In 2004 as Houston’s full-time closer, Lidge came back to earth a little bit, going 4-4 with a 2.29 ERA and 103 strikeouts in 70 2/3 innings. He did save 42 games, though, good for third in Astros history, just two behind the record 44 posted in 2003 by Wagner and matched in 2008 by Jose Valverde. And Houston won the NL Wild Card again, turned away Atlanta in the NLDS again, and faced St. Louis once again in the NLCS. Lidge saved three games against the Cardinals, but he also lost a memorable Game 5 that you may remember.
Lidge came on in the ninth with a 4-2 lead and Houston needing three more outs to reach its first World Series. He struck out John Rodriguez and John Mabry, both swinging, for two quick outs. David Eckstein and Jim Edmonds were the next two batters up before Albert Pujols, and Eckstein grounded a single to left field and Edmonds walked. Then Pujols, on an 0-1 count, crushed a towering home run that would have left Minute Maid Park had the roof been open. The win forced Game 6 back in St. Louis.
The Astros recovered, though, winning Game 6, 5-1, to advance to their first World Series, where they’d face the White Sox. Chicago took Game 1, and Lidge made his first appearance in Game 2 with the score tied 6-6 in the ninth. After retiring Juan Uribe on a fly ball to center, Lidge yielded a walk-off home run to Scott Podsednik to put the Astros in an 0-2 hole heading home for Game 3. The White Sox completed the sweep at Minute Maid Park.
Lidge pitched two more seasons in Houston, saving 32 and 19 games, before a November 2007 trade to the Phillies with Eric Bruntlett for three prospects. The 2008 season, of course, stands as Lidge’s finest in a Major League uniform. He went 41-for-41 in save opportunities in the regular season, winning two other games without a loss and striking out 92 in 69 1/3 innings. The BBWAA voted him fourth in the NL Cy Young Award balloting, the only reliever among the six highest vote-getters. He added seven more saves without a hiccup in the postseason, allowing just one run in 9 1/3 innings across three series, culminating in the final out of the World Series win over the Tampa Bay Rays.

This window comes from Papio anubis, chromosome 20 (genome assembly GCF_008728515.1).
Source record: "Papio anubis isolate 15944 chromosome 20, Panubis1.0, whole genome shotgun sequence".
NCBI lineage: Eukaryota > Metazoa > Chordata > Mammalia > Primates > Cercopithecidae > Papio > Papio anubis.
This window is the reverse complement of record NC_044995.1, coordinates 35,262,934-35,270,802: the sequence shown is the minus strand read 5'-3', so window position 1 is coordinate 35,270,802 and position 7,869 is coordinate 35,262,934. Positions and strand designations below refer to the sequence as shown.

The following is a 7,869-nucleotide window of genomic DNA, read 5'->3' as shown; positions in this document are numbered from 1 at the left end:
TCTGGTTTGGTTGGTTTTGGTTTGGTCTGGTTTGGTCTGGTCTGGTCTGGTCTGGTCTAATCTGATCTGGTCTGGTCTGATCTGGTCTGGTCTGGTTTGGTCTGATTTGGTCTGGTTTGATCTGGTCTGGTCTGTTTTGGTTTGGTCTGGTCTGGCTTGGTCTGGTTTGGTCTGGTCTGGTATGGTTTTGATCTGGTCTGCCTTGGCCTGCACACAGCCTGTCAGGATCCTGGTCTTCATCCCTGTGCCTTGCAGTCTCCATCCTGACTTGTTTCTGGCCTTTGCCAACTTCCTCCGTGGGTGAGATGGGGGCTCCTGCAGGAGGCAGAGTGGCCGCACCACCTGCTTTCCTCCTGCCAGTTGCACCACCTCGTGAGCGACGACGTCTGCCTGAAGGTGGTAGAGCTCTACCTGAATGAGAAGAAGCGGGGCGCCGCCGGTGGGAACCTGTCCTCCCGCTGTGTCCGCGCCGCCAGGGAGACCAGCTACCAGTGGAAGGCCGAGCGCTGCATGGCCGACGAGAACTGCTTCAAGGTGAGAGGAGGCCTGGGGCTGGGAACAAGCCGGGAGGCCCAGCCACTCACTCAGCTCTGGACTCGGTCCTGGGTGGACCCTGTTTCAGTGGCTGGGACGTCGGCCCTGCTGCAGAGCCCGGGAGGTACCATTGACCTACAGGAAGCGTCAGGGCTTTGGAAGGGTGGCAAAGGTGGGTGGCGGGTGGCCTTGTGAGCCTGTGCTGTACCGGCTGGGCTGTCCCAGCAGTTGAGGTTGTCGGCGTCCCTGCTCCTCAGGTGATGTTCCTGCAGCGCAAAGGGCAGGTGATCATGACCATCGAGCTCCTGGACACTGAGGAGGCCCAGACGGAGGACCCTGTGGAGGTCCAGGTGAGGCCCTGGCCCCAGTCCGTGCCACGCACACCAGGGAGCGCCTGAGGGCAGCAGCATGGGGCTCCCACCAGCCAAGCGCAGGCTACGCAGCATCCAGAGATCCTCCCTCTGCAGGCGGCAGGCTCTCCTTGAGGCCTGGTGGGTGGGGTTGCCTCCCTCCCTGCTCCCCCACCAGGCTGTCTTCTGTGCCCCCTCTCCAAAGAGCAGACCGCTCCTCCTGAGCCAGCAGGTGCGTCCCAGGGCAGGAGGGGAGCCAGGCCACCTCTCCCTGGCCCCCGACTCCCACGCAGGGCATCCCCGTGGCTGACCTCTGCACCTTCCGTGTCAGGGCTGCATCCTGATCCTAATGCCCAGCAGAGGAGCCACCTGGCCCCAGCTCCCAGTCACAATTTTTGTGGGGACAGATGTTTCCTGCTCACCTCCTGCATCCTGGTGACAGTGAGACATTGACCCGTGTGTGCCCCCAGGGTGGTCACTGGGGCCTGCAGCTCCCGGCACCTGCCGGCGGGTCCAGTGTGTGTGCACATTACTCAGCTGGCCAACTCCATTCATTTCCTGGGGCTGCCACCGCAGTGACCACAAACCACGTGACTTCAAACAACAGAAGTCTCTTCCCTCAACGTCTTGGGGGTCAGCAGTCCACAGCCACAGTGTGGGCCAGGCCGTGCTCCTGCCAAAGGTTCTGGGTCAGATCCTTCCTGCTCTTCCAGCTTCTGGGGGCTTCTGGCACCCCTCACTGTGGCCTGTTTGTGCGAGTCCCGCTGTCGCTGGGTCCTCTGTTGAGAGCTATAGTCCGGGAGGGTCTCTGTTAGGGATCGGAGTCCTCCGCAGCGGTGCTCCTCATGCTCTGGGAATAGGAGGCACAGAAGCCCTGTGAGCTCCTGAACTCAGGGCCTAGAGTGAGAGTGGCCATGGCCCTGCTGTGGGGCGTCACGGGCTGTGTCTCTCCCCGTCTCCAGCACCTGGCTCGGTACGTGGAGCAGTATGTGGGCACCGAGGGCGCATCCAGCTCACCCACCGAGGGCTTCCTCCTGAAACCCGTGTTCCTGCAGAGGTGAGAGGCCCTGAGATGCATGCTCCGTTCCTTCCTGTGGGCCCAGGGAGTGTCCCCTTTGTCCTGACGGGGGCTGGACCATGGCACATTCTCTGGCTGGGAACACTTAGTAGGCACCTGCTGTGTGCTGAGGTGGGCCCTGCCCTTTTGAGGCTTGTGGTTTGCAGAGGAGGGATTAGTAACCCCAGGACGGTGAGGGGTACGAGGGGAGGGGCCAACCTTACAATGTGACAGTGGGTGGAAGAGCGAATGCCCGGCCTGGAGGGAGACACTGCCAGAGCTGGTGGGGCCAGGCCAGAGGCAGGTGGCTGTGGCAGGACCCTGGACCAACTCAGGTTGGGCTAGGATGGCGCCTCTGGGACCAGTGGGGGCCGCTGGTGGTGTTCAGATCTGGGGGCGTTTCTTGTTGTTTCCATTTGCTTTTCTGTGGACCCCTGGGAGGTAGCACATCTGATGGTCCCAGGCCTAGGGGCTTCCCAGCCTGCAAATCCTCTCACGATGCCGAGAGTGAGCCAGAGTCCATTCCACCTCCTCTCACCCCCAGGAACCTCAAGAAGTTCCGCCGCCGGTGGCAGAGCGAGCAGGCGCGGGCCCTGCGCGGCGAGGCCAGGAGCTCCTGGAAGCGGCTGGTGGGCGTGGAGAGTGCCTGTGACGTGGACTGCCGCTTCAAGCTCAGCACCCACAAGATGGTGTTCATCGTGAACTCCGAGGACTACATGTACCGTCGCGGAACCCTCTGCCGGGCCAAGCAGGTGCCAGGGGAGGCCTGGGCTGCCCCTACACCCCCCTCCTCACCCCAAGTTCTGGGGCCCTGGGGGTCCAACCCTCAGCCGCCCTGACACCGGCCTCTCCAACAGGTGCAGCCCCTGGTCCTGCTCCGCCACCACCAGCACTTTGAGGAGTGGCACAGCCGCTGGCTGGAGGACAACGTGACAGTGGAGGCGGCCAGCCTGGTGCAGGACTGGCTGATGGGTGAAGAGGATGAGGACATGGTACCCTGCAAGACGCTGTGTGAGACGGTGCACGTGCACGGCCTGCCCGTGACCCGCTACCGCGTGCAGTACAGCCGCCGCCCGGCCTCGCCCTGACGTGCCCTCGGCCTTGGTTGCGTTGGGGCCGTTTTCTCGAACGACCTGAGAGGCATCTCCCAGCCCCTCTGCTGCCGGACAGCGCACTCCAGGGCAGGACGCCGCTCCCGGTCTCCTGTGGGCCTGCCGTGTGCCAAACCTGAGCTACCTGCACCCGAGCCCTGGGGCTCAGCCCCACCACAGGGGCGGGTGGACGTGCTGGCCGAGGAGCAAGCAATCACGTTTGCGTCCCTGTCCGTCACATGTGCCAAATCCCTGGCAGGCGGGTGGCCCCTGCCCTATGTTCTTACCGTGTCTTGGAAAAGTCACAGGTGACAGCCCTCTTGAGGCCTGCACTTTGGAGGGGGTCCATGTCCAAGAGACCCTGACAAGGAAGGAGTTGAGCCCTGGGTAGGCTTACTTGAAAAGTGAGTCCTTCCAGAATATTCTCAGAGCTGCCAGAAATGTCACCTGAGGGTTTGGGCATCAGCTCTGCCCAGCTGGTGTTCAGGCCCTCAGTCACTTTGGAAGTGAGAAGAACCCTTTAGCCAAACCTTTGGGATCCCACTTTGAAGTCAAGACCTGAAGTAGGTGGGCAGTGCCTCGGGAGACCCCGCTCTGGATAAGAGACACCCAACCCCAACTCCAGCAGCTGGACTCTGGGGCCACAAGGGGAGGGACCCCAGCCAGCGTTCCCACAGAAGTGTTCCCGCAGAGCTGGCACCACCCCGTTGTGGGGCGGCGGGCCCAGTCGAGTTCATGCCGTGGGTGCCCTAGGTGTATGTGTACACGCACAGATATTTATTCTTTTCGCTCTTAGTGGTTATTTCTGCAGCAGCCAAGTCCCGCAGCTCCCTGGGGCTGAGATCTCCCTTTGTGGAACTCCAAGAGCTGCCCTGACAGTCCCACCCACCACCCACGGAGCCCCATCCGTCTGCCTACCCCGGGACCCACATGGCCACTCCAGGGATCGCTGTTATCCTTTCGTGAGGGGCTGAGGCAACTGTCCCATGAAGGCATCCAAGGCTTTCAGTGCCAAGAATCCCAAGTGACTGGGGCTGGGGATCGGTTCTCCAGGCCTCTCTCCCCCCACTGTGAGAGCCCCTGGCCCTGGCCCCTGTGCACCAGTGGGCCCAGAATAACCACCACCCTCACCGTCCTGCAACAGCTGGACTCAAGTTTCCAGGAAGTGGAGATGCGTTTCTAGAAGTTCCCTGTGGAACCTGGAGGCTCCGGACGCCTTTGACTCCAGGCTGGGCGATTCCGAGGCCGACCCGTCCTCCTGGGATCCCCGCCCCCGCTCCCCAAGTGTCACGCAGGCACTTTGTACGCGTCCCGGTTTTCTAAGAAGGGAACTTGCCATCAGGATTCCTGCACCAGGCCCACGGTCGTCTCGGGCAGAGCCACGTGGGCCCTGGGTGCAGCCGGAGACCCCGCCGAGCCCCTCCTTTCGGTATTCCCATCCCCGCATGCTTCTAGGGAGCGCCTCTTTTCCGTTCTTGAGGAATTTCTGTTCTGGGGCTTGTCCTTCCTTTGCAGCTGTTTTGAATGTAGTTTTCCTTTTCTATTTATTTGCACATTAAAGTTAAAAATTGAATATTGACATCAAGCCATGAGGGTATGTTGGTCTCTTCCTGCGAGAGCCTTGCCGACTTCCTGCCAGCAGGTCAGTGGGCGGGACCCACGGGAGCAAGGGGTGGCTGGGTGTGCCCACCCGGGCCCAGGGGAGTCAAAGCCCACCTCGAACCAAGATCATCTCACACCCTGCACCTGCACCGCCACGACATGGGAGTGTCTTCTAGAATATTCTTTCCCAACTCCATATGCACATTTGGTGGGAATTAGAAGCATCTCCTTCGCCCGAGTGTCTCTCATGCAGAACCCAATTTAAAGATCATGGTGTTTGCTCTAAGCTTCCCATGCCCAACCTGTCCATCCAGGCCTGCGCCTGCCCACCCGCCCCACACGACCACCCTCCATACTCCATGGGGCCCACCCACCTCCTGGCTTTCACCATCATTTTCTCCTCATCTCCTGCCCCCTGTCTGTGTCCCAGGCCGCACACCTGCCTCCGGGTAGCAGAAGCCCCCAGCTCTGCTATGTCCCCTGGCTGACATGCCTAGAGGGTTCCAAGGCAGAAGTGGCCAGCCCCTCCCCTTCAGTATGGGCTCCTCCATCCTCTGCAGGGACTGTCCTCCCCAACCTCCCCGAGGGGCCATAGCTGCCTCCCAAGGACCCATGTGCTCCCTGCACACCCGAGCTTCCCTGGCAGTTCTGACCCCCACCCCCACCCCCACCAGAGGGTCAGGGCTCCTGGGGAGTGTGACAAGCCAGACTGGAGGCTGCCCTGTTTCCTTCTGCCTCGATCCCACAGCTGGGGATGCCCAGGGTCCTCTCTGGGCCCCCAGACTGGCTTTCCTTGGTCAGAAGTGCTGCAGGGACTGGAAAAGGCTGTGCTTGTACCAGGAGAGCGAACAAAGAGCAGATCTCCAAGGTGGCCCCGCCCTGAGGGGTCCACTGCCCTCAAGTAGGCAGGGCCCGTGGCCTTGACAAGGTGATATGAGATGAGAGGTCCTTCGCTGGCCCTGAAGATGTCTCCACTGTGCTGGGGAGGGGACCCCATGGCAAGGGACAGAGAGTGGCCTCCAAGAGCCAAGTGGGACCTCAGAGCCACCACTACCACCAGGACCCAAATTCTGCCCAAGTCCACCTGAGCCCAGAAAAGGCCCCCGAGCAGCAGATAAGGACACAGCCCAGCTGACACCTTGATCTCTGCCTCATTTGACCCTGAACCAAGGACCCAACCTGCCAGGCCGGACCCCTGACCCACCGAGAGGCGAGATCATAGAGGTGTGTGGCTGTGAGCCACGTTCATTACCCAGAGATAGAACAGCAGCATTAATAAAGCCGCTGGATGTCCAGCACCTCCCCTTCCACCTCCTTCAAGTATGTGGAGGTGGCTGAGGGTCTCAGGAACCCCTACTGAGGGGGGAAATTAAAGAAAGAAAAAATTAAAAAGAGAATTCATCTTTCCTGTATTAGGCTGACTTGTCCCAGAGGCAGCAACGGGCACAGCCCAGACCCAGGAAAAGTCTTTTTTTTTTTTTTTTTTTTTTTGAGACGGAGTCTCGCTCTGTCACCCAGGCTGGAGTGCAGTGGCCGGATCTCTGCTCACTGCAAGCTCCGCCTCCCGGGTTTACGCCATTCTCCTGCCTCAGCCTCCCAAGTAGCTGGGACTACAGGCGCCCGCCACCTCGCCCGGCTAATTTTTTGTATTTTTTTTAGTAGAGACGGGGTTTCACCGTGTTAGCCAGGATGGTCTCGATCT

That made Lidge the sixth Domer to win the World Series — the first since Craig Counsell and the Diamondbacks beat the Yankees in 2001. And like Counsell in ’97 with the Marlins, Lidge had a hand in the final play; Counsell scored the winning run in a walk-off Game 7 win. The other Series winners who once suited up for the Irish are Ed Reulbach (1907-08 Chicago Cubs), Jean Dubuc (1916 Boston Red Sox), John McHale (1945 Detroit Tigers) and Ron Reed (1980 Philadelphia Phillies).
The past three years haven’t been as fruitful. Lidge went 0-8 with a 7.21 ERA in ’09 (saving 31 games), then managed 27 saves and a 2.96 ERA in 2010, missing chunks of time in April and May. His 2011 season didn’t begin until late July, after rehab stints with Lakewood and Reading, and consisted of only 19 1/3 innings over 25 games. He saved one game, matching his 2003 total. He hadn’t had fewer than 19 since then.
This year, Lidge begins a new chapter in his career after signing a free-agent deal with the Washington Nationals. I spoke with him last September in Philadelphia.
Were you following Notre Dame before looking for colleges?
I enjoyed watching them on TV. I watched a little bit of college football, so I was very aware of their mystique and legacy and everything else. But, to be honest, I never thought I’d be going there. When I was in high school, I never really thought I’d ever have a chance to play at a Division I school until I was a senior. It happened kind of late. When I knew it was a possibility, my parents were like, “You’re so lucky. It’s unbelievable.”
What was it that made you ultimately choose Notre Dame?
Recruiting trip. I already kind of felt like it’s going to be tough to beat a school like this. The coaches in the baseball program at the time — Paul Manieri, Brian O’Connor — they were awesome, even just as a recruit there, and I knew that’s where I wanted to be.
In the fall of ’97, Craig Counsell came back after the Marlins won the World Series. I covered it for the South Bend Tribune. Do you remember that? Were you in the room for that?
I was. I do remember that. I don’t remember exactly what he said. I do remember it was a really cool thing to know that somebody from our school had just done that. And hey, if you can get to the point where you keep playing well, you have a chance to do that too.
One of the things he said to the group was, “One of you guys could be in this position one day.”
Right. Which is, obviously, ironic.
I think you’re one of five ND alums who’s won a World Series. One pitched for the Cubs in 1908.
Oh really? That’s going way back. That’s awesome.